2. hemolysis says:

          So you are saying that all the people who stole from billions right before the housing bubble, which also affected the car industries, and others….were blacks. This is quite interesting. We should be having so many black millionaires and billionaires in the US. And they were so slick that none of them got caught. Plus, they got the government to bail the companies out, which transferred those losses to tax payers. These guys are just geniuses. Damn! I would like to meet some of these guys. Do you know them?

          I guess these guys must have been the masterminds while the rest were just puppets. Please tell me where I can meet these guys so they can show me some skills.

          1. mike says:

            Actually all of that money that was “stolen” was actually risky investments and borrowing beyond means by people who had a complete and utter choice in the matter. When you invest money you risk a chance of losing it. Otherwise there would be no economic way to justify a gain from it. Further when you borrow more than you can afford you end up losing your house. When you buy a house you are making a large investment in real property. Sometimes it goes up and everyone acts like money grows on trees. Sometimes it goes down and everyone acts like money was stolen from them.

          2. Weaver says:

            >We should be having so many black millionaires and billionaires in the US

            They end up spending it all on ridiculous giant chrome wheels and crack cocaine and end up being broke again by the next week. You obviously don’t know any spooks do you?

          3. hemolysis says:

            Hey Weaver, I was being sarcastic. You are right in saying that many of those black millionaires end up being poor. The thing is that those kinds of people are usually athletes or in the entertainment field. NOT the poeple who stole their money via wall street.

  4. Bruce B. says:

    It can work in small and medium-sized towns where you know all your neighbors, but in big cities forget it. Maybe 80% would pay what they owe with no issues, but the other 20% could easily sink the operation. Either through outright merchandise theft, or walking off with the tables & chairs and the payment drop-box. Or a nice vandalism romp.

    The sandwich shop with minimal staff on hand model could work, at least they have someone on premises to watch for the most egregious offenses, and it’s easy to put up cameras and a DVD to record any bad actions. But not a totally unmanned system.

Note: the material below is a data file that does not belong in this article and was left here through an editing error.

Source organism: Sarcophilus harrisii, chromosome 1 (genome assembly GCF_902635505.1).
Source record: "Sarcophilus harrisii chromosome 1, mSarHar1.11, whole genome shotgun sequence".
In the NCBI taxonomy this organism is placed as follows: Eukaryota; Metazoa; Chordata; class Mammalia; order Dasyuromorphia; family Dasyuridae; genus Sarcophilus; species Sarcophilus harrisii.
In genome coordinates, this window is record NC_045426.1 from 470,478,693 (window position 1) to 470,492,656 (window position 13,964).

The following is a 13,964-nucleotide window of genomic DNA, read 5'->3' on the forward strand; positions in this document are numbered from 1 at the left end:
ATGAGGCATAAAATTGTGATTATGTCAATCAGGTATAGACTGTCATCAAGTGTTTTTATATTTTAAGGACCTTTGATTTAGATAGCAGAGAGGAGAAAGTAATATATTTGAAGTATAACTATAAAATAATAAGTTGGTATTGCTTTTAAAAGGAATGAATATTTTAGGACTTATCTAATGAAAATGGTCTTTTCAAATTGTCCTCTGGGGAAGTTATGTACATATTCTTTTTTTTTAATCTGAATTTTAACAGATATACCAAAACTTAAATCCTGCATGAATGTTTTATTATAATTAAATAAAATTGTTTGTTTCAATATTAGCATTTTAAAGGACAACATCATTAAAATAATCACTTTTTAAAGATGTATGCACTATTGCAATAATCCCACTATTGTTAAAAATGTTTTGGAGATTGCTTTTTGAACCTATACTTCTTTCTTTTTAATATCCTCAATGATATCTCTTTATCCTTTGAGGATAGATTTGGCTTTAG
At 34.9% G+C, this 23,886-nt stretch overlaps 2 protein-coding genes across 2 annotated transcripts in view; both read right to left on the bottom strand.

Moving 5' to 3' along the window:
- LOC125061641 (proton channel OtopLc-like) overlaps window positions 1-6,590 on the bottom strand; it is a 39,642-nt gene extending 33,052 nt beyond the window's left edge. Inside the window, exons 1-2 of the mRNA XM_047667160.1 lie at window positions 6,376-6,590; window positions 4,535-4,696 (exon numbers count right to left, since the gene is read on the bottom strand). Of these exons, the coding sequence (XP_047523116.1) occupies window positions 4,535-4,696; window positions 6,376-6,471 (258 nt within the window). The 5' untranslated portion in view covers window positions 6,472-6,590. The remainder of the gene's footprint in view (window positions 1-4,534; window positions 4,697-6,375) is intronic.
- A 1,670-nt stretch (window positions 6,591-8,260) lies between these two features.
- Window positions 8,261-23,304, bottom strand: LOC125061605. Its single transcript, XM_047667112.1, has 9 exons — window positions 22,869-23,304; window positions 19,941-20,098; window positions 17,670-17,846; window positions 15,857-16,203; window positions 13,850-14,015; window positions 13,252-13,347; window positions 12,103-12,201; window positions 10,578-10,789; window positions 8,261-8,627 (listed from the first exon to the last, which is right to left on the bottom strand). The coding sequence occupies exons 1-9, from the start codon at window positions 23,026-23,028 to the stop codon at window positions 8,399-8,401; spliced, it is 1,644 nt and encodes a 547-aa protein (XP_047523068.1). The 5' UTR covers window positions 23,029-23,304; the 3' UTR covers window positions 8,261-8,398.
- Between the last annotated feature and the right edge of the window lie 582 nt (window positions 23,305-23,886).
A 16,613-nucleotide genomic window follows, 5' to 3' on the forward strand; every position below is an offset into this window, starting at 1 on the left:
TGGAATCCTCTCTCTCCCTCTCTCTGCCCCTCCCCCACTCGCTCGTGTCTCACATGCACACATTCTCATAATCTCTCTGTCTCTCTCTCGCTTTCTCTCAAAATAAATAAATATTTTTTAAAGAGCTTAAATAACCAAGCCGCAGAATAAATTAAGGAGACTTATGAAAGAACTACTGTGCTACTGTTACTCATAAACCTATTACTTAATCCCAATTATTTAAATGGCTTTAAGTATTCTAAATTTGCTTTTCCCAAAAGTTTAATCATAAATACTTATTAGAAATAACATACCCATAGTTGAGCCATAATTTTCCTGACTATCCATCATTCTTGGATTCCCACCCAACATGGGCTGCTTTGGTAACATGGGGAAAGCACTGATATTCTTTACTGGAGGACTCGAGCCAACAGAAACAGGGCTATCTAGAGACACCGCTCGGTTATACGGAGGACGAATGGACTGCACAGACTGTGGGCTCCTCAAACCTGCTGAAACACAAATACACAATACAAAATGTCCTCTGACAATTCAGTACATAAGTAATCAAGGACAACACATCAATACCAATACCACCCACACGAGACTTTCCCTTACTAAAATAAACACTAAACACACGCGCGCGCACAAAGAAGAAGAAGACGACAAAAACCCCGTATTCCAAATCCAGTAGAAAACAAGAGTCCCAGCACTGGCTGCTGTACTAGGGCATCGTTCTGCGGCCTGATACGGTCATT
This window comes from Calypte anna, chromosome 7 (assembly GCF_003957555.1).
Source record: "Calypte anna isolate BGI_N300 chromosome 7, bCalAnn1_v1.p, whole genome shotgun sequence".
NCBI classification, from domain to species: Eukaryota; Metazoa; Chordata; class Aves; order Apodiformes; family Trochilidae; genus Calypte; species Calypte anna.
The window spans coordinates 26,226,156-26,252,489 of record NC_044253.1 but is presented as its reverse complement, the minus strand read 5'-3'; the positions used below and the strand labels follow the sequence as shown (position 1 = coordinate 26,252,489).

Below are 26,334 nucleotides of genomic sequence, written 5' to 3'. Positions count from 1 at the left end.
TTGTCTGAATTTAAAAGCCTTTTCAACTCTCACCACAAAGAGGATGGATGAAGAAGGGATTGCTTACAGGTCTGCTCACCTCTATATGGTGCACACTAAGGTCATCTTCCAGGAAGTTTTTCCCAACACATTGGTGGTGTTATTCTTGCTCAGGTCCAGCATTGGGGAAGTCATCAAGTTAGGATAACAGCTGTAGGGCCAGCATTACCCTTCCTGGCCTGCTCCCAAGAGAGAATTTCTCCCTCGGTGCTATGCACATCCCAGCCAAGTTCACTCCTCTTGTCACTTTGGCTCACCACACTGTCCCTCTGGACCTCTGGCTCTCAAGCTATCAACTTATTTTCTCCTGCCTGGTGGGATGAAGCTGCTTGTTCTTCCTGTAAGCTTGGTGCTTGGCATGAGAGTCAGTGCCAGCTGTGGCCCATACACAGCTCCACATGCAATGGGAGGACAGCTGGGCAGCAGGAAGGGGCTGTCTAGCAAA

1. hemolysis says:

        Why does it have to be about race? In all groups of society, you fill find good and bad people. Whether they are blacks, whites, and everybody else in between. Just look up video of the Boston bombing to see the people who were walking away with clothes that were supposed to be for people who finished the marathon. AND this was AFTER a tragic event.

  5. Allison says:

    Why does every story have to deteriorate into a racist diatribe? Let’s just enjoy this “good news” article and move on.

    1. hemolysis says:

      That is the unfortunate state of our society. And it will continue as long as funds for education are cut and more and more people are less educated. There are people who are doing this intentionally. They believe it is easier to control people who are less educated. They do not want the kind of people who will question things and can reason properly.

  6. Brad says:

    This isn’t really that great, as it’s just a keurig… there’s nothing “coffee shop” about this. True coffee shops serve you something you can’t get at home for probably cheaper, they’d have someone who’s skilled at coffee art, producing amazing coffee.

  7. Softy says:

    Well, employees do tend to be the largest expense category for many businesses, and the margins on selling coffee can be pretty ludicrous / lucrative…

    It appears though that there are frequently people in the shop for a social gathering. The social pressure from having people around to possibly notice that you’re cheating the owner / walked out without paying at all is probably a pretty strong force here.

    The other comedy here is that maybe low-wage workers don’t need to worry about being replaced by machines. Maybe they just need to worry about being removed entirely.